The most bang for your buck will come from Beachbum Berry’s Zombie Blend, a one-bottle solution to all your Zombie needs that was developed by its namesake, Tiki cocktail historian and author Jeff “Beachbum” Berry. The Bum had a lot of help from rum importer Ed Hamilton, who released the blend of rums from Jamaica, Guyana and Trinidad in 2021.
We can’t get enough of the Zombie Blend and find it useful way beyond its intended purpose in the Zombie. Also highly recommended is Hamilton Beachbum Navy Grog Blend,a similar rum (bottled at 114 proof) designed for a singular cocktail but also eminently versatile. Both are excellent choices for the Return of the Zombie Dolphin.
If neither is available in your area, we have other excellent suggestions:
• 1/2 ounce 151-proof Demerara (Hamilton or Lemon Hart), 1/2 ounce unaged Jamaican overproof (Rum Fire), 1 ounce dark Jamaican overproof (Worthy Park 109).
• 1 ounce dark Jamaican (Coruba), 1 ounce Demerara (Hamilton 86), 1/2 ounce overproof Jamaican (Doctor Bird).
• 1 ounce blended overproof (Plantation O.F.T.D.), 1 ounce aged Jamaican (Appleton 8).
You could play around with other high-proof Jamaican and Demerara rums if you’re so inclined. This drink is a great template for experimentation.
Other ingredient notes: Naturally, fresh is best when it comes to the juices. Pumpkin syrup is discussed above in the Shrunken Pumpkin Head recipe. Homemade pumpkin syrup recipes are plentiful, but the widely available Pumpkin Reàl ensures consistency and mixability. We make our own cinnamon syrup (based on a recipe in Beachbum Berry’s books), but BG Reynolds also makes a fine bottled version.
Giffard’s Banane du Brésil is a well respected banana liqueur and highly recommended. There are now multiple options for allspice liqueur, from standby St. Elizabeth to a Hamilton product labeled “pimento dram.” In Jamaica, the tree that yields allspice berries is known as the Pimenta dioica, aka pimento.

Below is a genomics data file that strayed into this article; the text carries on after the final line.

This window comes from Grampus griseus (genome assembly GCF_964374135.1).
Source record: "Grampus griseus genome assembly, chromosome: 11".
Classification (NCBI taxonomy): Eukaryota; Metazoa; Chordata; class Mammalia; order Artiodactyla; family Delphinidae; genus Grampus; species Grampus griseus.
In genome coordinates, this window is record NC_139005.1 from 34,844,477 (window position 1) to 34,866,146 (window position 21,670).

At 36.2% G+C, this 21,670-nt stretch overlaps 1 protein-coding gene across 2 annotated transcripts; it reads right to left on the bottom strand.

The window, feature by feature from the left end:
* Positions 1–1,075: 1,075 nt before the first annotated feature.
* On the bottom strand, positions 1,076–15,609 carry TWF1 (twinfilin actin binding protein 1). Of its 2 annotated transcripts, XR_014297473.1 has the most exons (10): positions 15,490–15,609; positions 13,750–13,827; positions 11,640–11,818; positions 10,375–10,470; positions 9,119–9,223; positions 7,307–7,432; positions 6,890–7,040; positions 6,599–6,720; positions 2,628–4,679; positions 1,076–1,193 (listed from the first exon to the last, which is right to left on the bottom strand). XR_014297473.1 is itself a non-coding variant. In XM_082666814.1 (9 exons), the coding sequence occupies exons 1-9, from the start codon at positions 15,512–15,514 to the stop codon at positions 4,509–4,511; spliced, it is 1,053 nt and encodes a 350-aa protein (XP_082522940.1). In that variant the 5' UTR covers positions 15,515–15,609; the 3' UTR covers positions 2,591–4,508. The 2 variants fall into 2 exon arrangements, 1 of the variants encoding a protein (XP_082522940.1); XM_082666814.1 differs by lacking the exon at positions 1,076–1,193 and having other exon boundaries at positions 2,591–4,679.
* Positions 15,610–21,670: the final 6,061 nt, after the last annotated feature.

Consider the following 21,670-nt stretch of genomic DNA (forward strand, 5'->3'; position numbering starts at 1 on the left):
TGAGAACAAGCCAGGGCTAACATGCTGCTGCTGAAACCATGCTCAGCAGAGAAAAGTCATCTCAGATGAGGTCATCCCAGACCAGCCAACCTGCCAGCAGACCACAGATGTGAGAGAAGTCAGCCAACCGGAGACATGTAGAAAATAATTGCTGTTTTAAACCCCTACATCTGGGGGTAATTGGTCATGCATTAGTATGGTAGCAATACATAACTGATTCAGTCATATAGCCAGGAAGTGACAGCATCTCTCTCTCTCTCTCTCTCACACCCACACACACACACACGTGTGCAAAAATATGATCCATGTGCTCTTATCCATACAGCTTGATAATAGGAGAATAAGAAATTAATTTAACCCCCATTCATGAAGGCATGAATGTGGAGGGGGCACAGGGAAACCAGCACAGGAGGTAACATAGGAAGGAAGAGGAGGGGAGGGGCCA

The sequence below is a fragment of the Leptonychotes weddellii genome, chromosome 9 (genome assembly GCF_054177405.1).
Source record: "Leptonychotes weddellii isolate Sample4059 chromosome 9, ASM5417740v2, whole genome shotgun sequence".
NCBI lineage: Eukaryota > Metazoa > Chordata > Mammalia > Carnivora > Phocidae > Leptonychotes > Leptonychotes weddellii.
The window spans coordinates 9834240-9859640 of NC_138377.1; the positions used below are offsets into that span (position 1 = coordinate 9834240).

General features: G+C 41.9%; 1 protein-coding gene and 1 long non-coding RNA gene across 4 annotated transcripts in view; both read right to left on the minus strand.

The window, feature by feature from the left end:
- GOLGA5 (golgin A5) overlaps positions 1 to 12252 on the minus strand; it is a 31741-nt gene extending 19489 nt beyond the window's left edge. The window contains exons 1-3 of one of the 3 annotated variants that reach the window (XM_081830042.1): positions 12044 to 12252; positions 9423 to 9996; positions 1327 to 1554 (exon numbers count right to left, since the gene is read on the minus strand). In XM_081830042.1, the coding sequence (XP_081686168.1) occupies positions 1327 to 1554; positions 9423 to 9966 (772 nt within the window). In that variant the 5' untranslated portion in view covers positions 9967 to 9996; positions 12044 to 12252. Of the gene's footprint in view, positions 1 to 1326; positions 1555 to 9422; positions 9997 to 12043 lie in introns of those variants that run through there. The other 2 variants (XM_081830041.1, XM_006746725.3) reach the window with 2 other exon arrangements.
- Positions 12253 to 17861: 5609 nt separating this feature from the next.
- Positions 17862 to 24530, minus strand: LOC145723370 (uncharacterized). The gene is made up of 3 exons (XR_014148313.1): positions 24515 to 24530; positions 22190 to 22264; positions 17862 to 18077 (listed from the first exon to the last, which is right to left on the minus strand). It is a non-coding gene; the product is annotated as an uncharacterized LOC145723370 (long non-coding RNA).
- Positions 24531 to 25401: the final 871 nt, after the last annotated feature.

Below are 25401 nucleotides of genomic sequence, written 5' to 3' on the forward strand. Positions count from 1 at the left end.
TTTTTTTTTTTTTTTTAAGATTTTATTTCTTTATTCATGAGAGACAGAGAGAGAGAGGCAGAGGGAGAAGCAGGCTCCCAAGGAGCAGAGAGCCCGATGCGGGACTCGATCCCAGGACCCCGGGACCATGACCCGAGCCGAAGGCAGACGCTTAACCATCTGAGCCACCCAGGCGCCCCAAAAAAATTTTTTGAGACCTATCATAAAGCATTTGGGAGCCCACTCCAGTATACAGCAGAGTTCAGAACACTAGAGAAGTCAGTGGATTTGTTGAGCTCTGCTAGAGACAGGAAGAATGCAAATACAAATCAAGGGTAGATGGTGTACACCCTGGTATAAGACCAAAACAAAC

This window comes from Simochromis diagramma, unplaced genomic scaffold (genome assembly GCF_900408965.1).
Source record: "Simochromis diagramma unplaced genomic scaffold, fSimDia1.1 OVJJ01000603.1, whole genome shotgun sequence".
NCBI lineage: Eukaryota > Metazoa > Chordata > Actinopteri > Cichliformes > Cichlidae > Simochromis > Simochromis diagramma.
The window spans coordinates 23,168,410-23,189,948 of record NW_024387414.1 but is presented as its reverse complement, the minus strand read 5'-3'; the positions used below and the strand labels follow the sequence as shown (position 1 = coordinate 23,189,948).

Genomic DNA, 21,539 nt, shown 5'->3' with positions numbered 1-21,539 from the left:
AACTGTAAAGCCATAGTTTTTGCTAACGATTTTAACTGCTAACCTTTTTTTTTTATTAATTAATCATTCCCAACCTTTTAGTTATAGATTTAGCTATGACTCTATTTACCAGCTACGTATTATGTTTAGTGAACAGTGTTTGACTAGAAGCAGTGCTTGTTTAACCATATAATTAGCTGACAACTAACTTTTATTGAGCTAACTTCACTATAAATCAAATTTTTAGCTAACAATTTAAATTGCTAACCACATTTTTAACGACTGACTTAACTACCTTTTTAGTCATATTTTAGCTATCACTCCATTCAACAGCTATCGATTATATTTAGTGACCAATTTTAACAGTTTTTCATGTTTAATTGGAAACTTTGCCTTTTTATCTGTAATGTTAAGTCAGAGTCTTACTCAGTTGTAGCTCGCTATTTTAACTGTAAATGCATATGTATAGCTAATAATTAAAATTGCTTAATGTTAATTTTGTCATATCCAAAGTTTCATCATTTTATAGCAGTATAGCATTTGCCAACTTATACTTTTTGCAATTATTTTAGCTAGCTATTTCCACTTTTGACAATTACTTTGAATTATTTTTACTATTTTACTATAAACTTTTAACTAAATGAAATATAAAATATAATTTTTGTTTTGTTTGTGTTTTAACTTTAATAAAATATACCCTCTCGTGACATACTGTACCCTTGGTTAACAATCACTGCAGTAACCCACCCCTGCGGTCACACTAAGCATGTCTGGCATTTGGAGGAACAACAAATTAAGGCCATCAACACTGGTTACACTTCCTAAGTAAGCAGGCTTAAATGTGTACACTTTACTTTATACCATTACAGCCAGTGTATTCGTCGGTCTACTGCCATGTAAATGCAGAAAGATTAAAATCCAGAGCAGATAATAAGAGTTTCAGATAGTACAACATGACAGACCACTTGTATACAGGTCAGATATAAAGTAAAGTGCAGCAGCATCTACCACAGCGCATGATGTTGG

Be advised that the Return of the Zombie Dolphin goes down easy but packs a punch that could raise the dead, even from undersea. If you manage to make it through the frightening flight unscathed, more death-defying cocktails await below.
PLEASE DRINK RESPONSIBLY!
MORE CREEPY COCKTAILS
15 Zombie recipes, from classics to new originals
Savor the complex flavors and stories behind the original deadly cocktail invented by Don the Beachcomber, plus many of the best modern variations.
The Atomic Grog’s A-Z Cocktail Guide
Here are some other drinks guaranteed to spice up your next haunted happening:
* Blood Island Green Potion #2 (The Mai-Kai tribute / The Atomic Grog)
* Captain’s Blood (Traditional)
* Formidable Dragon (Martin Cate of Smuggler’s Cove in San Francisco / Served at The Hukilau 2015 / The Atomic Grog tribute)
* The Last Fang (Oriol Elias / Minimalist Tiki)
* Last Rites (The Mai-Kai tribute / The Atomic Grog)
* The Mad Doctor’s Green Blood Potion (Jason Alexander / Devil’s Reef in Tacoma, Wash.)
* Shrunken Skull (The Mai-Kai tribute / The Atomic Grog)
Okole Maluna Society: The Mai-Kai Cocktail Guide
Reviews and ratings of the historic restaurant’s current and past tropical drinks, plus ancestor and exclusive tribute recipes.
The Mai-Kai restoration guide
Get the latest news, photos and social media updates on the multimillion-dollar renovation and refurbishment of South Florida’s Polynesian palace, plus an archive of past coverage.